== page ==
I'll give you VIOLENCE Mr. ZZ - Review of Book by Slavoj Žižek

Žižek has a number of things going for him.  Like Steve Jobs who can shower his magic dust on lumps of plastic, micro-processors, glass and sell them to millions, Slavoj Žižek appears to be able to perform similar miracles in the world of  Big ideas. Secondly, he has all those Z's in his name with funny floating pronunciation helpers floating like mobiles above them, and finally he is European that old place where all the ideas men come from. 

I picked up a copy of his paperback 'Violence' last summer at a Sociology conference in San Francisco.  It was printed by Picador as part of the ‘BIG IDEAS // small books’ series.  A number of people had been talking to me about Žižek (ZZ) and he’s been making frequent appearances on my Mac screen either in Examined Life or in his Perverts guide to Cinema. Žižek has crossed over.  Just as the Apple Logo is part of street furniture of modern city life, so is the bearded hairy animated face of ZZ holding forth on whatever thought has most recently entered his head.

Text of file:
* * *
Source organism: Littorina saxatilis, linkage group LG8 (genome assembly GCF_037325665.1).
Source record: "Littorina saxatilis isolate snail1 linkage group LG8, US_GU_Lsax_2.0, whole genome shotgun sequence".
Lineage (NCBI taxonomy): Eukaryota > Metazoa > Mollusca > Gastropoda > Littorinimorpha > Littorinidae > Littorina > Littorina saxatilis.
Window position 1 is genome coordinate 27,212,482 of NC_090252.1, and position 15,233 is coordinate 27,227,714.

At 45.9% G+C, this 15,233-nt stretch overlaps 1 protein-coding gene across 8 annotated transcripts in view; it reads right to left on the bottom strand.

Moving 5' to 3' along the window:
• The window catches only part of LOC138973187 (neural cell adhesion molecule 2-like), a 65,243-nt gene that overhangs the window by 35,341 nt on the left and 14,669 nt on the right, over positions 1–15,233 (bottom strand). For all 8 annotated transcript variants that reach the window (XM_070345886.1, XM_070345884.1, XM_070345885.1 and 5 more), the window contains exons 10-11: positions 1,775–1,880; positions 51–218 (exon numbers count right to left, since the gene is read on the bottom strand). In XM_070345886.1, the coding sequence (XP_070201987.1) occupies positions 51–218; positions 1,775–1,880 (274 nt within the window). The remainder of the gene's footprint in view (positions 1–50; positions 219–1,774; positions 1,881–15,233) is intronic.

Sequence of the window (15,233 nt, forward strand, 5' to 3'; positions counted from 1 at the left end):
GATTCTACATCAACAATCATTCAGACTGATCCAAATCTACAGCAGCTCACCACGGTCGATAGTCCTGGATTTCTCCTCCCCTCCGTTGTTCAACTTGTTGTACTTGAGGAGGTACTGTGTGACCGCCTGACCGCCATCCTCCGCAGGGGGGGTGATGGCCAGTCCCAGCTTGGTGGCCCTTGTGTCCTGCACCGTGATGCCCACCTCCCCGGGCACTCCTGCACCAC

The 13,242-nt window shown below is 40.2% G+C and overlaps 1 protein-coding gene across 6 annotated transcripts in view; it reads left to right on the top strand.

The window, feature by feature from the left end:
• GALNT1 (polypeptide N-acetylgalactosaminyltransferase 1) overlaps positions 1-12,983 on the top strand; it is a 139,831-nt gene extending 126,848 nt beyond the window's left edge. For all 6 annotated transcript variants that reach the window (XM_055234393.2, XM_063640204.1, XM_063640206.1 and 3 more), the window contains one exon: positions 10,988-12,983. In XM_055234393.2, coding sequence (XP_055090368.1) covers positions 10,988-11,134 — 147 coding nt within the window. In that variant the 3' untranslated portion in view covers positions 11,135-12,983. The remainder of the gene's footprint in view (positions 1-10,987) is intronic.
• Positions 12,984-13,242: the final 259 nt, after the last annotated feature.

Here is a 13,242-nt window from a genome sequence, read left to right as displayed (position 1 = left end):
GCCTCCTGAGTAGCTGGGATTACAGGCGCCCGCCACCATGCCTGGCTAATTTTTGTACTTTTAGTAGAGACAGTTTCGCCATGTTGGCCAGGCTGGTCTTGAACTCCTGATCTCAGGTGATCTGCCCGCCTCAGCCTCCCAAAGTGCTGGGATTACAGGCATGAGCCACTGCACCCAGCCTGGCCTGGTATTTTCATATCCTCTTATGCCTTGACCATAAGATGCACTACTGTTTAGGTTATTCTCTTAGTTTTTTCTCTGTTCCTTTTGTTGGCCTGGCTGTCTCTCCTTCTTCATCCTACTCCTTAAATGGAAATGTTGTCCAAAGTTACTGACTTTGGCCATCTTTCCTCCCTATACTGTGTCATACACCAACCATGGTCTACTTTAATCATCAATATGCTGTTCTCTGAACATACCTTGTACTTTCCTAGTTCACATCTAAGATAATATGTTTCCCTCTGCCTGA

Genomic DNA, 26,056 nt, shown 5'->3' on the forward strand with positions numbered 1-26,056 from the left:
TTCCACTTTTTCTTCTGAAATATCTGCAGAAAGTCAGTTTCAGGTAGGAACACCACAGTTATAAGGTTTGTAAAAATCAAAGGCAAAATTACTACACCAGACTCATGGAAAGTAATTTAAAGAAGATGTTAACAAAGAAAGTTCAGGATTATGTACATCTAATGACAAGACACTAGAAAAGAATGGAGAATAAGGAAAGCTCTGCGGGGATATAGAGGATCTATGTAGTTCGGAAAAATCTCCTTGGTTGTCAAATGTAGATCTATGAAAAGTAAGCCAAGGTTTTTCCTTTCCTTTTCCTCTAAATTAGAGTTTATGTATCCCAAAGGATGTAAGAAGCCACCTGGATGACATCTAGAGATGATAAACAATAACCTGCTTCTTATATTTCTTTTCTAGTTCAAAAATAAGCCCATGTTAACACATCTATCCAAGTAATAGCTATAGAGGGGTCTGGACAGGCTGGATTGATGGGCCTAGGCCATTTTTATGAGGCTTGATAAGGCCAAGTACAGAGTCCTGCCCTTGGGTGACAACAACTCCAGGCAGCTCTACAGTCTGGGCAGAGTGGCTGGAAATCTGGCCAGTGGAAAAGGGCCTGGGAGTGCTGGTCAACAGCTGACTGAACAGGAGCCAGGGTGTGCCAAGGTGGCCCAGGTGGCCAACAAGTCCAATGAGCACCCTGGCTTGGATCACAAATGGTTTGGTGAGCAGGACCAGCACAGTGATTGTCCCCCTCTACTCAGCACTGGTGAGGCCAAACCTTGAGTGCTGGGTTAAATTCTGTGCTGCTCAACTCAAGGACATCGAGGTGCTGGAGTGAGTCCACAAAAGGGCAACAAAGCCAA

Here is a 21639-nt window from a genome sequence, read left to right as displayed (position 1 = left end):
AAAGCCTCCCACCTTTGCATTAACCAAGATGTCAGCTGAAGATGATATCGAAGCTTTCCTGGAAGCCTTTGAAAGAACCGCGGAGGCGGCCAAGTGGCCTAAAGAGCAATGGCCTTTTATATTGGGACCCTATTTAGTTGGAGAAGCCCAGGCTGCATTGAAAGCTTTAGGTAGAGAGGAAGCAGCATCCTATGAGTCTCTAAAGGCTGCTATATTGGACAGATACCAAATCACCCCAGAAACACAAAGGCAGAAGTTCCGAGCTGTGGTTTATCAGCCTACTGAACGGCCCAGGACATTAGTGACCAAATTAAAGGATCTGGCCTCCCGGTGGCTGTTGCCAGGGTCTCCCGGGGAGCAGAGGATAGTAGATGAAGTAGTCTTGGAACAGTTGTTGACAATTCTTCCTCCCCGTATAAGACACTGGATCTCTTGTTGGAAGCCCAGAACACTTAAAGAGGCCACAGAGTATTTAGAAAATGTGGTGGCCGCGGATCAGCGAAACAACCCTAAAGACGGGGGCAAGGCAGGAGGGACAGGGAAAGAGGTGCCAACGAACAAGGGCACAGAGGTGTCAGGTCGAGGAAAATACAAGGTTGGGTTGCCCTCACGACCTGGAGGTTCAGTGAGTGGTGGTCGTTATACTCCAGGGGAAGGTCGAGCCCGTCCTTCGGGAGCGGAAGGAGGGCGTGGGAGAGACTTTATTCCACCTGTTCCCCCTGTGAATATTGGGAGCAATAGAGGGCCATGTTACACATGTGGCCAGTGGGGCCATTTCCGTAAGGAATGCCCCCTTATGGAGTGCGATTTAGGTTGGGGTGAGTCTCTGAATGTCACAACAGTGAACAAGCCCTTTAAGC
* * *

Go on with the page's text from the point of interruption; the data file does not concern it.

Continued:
Žižek is down as a senior researcher at the Institute of Sociology in Ljubljana, Slovenia, but in the United States he is a visiting professor at Colombia University.   He writes in a very entertaining way, because he gathers elements from all areas, to construct his arguments.  Essentially, he believes that there are three forms of Violence:

1. Subjective (Crime, Terror) 

2. Objective (racism, discrimination)  

3. Systemic (catastrophe constructed via economy and politics).  

I don’t disagree with any of this and the book brought to me the gift of thinking about this issue from various perspectives.  What Žižek does is he writes books that make you think!